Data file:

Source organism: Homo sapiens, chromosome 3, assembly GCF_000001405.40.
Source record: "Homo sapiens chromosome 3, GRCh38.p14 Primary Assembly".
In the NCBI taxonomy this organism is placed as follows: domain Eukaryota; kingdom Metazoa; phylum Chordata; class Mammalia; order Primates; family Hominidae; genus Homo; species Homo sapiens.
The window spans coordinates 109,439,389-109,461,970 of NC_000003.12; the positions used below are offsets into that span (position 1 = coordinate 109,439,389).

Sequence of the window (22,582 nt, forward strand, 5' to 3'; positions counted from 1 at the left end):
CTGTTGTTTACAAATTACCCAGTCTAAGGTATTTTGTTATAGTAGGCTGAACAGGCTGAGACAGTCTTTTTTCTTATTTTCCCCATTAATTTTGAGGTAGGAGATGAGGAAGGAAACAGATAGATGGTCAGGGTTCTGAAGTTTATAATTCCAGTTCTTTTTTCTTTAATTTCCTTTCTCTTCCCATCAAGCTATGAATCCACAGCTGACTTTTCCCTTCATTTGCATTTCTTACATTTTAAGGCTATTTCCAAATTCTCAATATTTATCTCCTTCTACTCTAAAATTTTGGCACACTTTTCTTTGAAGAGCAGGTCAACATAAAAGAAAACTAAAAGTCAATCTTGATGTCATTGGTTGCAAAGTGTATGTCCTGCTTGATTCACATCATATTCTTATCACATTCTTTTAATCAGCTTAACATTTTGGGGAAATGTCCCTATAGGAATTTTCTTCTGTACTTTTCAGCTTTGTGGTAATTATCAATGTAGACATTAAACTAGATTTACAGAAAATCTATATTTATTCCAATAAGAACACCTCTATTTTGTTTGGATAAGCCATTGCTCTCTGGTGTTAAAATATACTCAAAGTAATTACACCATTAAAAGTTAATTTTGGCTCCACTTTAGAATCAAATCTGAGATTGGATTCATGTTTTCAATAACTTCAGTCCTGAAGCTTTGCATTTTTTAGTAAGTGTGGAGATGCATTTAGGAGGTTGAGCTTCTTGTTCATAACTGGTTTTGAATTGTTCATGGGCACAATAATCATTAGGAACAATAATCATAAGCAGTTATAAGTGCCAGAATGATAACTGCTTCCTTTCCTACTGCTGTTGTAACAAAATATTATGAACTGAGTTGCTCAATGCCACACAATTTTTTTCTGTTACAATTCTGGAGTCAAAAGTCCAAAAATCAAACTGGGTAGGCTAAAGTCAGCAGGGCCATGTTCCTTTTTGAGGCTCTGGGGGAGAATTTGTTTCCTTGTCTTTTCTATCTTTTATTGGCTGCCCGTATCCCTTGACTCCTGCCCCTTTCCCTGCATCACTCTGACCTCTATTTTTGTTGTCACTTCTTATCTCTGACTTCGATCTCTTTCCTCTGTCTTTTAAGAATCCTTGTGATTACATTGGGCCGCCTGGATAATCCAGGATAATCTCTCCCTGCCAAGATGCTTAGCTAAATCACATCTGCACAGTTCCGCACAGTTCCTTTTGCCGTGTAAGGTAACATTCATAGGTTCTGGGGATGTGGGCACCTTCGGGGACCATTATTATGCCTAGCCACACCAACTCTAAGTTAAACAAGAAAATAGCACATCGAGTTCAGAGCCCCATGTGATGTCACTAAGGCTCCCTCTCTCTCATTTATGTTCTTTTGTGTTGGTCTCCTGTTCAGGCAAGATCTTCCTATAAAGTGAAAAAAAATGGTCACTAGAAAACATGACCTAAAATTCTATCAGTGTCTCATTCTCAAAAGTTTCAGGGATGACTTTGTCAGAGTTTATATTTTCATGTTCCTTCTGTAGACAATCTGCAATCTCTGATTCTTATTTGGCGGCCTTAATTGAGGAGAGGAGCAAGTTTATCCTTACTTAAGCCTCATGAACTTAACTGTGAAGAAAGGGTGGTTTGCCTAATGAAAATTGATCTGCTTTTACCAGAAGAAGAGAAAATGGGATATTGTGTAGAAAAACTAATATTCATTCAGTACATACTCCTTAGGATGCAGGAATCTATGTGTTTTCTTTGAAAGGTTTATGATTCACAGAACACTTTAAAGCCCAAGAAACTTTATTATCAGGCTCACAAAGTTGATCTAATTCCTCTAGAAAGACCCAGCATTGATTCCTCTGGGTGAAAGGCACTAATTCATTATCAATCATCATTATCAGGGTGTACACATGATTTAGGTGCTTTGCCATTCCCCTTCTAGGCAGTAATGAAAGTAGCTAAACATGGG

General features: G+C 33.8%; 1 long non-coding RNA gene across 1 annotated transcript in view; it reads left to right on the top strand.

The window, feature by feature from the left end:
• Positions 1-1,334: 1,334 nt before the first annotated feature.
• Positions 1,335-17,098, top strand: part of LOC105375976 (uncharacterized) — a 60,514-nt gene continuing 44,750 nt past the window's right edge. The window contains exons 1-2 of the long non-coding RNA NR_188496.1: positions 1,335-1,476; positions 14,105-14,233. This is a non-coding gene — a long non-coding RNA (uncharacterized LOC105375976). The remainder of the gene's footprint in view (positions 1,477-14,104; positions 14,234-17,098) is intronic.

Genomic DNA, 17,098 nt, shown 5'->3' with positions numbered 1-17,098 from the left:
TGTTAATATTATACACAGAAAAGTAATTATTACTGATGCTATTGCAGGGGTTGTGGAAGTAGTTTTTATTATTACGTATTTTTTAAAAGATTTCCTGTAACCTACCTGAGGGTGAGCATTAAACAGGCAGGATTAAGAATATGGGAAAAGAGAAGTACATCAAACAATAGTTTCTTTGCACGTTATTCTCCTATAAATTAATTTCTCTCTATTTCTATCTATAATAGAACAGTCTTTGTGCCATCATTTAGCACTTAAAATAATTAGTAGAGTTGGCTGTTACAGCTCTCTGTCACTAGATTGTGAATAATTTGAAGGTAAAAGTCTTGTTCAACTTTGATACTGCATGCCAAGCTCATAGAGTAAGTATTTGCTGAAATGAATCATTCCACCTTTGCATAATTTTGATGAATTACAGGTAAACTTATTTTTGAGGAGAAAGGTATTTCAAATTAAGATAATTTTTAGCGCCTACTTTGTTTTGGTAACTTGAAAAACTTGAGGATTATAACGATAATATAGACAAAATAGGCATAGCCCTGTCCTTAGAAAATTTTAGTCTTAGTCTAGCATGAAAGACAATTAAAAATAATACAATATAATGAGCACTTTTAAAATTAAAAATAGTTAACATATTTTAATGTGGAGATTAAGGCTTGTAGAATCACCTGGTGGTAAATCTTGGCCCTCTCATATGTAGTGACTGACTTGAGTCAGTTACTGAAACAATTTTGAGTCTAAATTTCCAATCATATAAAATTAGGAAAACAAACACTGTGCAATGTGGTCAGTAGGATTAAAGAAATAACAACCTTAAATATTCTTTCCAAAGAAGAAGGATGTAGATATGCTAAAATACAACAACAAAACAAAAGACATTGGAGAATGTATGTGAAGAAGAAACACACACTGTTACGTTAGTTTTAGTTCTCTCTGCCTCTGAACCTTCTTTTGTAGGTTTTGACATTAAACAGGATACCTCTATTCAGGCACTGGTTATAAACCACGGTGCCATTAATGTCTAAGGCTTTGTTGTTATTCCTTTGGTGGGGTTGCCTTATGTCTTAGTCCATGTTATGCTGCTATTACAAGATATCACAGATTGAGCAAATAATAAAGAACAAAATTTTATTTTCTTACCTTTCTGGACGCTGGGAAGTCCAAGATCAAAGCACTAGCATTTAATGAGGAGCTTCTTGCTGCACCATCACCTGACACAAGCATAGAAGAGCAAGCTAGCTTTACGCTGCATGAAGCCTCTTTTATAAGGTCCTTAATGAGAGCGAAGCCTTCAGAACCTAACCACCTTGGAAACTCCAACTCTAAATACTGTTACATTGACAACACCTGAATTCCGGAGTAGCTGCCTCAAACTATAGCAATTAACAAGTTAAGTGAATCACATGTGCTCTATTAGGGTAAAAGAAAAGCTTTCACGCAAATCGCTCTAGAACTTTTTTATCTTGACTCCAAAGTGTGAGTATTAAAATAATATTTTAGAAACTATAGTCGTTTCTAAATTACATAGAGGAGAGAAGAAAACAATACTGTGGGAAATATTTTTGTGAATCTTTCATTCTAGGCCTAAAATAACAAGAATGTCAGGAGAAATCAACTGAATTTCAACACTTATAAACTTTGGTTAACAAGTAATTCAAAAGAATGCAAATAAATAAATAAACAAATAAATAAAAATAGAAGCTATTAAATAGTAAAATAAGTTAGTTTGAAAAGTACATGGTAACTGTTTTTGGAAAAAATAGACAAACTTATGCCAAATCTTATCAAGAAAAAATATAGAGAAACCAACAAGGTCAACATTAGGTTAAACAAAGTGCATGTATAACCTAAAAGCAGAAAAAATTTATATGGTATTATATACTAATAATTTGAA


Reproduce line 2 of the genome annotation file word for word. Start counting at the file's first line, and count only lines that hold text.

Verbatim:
Source record: "Homo sapiens chromosome 3, GRCh38.p14 Primary Assembly".